Rulon-Miller Books has released their Catalogue 166 for winter 2022. They are getting a jump on the new year. This is not a catalogue to be categorized. There is something for everyone here. The picture on the cover is from a collection of yachting photographs, 475 of them for those whose collecting interests take them to the sea, but this is not a yachting catalogue. It's just one of many subjects. I think that must be ice on the boat. That's believable for Portland, Maine, in winter. Spectacular and beautiful. Here are some more of the varied items you will find in this catalogue.
We begin with a book by A. A. Milne, but it has nothing to do with Winnie-the-Pooh or any of the other characters in the Hundred Acre Wood. Rather, it is Milne's first novel, published in 1917, a fantasy tale intended as much for adults as children. The title is Once on a Time. In the Preface, Milne explains it is “for yourself (his wife) and the Colonel's children to act.” Not his own children? No. Christopher Robin Milne was not born until 1920. The illustrations were by H. M. Brock, not E. H. Shepard. Milne wrote plays, novels, and poems before Winnie-the-Pooh came around, and while his other work is respected, the “silly old bear” came to overshadow everything else. This copy is a one-of-a-kind because of the inscription it contains - “To my dearest father and mother from their always loving son A. A. M. 27/11/17.” Item 101. Priced at $2,500.
This is an archive from an odd but apparently popular type of “entertainer” in the 1950s and 1960s, a Christian ventriloquist. Katheryn Rea and her husband operated an electronics store and a drive-in theater in Columbus, Ohio. It does not appear she achieved much notice outside of her home area, but she was a dedicated messenger of the good word who used the novelty of ventriloquism to spread the message. The archive includes her dummy, “Chubby,” who stands 32 inches tall. There are also 25 pages of scripts and notes, publications related to ventriloquism, ephemera, correspondence, and a hard-backed suitcase obviously used to transport “Chubby” and other items to her performances. There are even lyrics to her song beginning “Jesus is coming and the time is near,” sung to the tune of “Davy Crockett.” Ventriloquism has not always been associated with wholesomeness, but Mrs. Rea performed it in keeping with 1950s Midwestern values. Item 30. $2,000.
Now for an entertainer not quite so wholesome. Victoria Vetri, also known as Angela Dorian, was an actress, landing roles is several movies and television shows, including Rosemary's Baby, though never in a leading role. She is also known for being Playboy's Playmate of the Year for 1968. The archive runs from 1959-2010 though there are some gaps. She had a promising career, but it never went that far because of the usual problems, drugs, alcohol, abuse, exploitation, sex of various sorts, all the roadblocks you might expect for a beautiful young lady trying to make her way in Hollywood. There are 7,500 pages about her life, consisting of journals, letters, poetry, drawings, doodles, and illustrations. It ends in 2010 though Ms. Vetri is still with us because in that year, she shot to kill her fourth husband. He survived. She was sentenced to nine years in prison most of which she served before being released. Item 153. $65,000.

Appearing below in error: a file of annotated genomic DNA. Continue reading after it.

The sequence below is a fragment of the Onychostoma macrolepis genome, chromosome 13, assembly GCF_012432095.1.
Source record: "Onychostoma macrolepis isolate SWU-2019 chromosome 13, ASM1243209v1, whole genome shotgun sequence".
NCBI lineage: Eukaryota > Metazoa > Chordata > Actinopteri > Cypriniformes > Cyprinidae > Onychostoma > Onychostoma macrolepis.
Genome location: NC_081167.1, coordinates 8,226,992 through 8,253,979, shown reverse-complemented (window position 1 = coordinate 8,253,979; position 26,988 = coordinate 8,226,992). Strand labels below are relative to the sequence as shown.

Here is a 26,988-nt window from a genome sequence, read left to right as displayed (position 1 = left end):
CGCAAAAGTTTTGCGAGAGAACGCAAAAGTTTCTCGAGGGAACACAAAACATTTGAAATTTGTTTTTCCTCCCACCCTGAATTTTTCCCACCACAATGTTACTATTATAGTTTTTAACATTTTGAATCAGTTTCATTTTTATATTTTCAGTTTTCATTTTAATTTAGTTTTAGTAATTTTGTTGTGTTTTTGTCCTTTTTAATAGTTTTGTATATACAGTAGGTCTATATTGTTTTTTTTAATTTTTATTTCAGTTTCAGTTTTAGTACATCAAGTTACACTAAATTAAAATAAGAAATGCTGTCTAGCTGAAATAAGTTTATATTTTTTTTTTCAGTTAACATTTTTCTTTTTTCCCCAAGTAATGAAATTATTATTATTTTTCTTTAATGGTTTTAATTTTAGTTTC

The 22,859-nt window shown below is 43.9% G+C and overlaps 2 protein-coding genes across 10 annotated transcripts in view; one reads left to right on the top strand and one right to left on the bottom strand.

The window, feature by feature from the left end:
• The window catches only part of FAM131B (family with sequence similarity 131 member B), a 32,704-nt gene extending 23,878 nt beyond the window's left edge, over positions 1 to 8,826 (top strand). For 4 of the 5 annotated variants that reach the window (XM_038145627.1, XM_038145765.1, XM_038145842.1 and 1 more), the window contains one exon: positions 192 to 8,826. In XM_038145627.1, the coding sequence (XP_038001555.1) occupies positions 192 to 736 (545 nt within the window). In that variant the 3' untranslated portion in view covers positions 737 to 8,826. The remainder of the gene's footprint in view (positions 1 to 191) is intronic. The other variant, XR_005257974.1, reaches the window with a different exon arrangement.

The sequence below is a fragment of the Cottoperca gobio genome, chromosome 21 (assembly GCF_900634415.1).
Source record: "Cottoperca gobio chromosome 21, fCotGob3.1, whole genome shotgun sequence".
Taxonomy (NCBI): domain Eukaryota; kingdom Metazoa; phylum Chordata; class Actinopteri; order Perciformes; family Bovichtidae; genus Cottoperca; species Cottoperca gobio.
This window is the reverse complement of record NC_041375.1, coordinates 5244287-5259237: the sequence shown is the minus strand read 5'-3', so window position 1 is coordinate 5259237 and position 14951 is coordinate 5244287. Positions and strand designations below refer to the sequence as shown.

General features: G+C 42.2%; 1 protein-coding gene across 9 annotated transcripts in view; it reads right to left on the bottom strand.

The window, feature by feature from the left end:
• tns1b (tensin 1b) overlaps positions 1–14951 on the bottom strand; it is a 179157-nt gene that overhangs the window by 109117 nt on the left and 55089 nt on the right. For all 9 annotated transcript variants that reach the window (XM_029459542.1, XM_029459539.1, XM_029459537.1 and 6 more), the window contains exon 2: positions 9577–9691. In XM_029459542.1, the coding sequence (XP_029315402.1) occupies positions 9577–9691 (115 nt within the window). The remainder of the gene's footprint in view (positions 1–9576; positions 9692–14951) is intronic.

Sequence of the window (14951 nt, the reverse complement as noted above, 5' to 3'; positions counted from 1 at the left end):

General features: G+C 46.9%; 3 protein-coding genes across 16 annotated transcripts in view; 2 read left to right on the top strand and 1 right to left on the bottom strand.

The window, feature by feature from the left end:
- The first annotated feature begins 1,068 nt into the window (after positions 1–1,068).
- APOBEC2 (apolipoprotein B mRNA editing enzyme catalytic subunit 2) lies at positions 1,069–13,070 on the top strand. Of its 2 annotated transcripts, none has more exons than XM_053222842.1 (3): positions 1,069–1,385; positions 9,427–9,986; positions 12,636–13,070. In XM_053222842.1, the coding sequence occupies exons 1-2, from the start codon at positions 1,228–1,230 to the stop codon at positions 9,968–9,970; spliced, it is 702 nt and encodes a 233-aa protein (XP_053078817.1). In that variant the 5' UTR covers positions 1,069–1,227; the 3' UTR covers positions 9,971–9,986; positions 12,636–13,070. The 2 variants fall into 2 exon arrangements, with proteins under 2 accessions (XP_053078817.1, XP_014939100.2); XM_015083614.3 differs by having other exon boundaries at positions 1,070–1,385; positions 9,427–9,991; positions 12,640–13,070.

This book recounts one of the earliest internal explorations of America, the last visit of Antoine Charles Louis de la Salle, Journal historique du dernier voyage que feu M. de la Sale [sic] fit dans le Golfe de Mexique... published in 1713. La Salle traveled down the Mississippi River, not just to explore it, but to claim the territory for France. Spain was its rival in the deep interior of America at the time. La Salle named it for King Louis XIV, it becoming the Louisiana Territory Thomas Jefferson purchased from France a century later. The explorer had returned to France for supplies and men when he returned to America. However, he missed his mark, the mouth of the Mississippi, instead ending up in Texas. His men were disappointed, and after a long time wandering around they took it out on their leader. They killed la Salle. That is why Henri Joutel is the author of this book, not la Salle. Joutel, second in command, expected the men to treat him the same, but they relented, and eventually he led a group back to the river's mouth and all the way up the Mississippi and on to Quebec. That was quite a recovery. Item 81. $12,500.
This is an invitation to see a play few people took up. The play itself appears to be lost, but the broadside invitation has survived. It was scheduled for Leeds, in Great Britain, in 1838. The title was Beacon Hill America in 1775. It lasted for all of one performance. The author was Morris Barnett, known more as an actor than a playwright. Perhaps the subject matter was still touchy for the British, or maybe the play was just bad. Whatever the reason, it never made it to Broadway, bombing in Leeds. Item 149. $2,500.
Here is an item you do not have in your collection. I am confident of this though I know nothing about what you collect. The title is Pagalagadan iti pal-lutan by Martino N. Gaerlan, published in 1910. It is a set of rules for cockfighting written in the Philippine language of Iloko. OCLC located only one copy of it. Now you can own the other. Item 34. $1,250.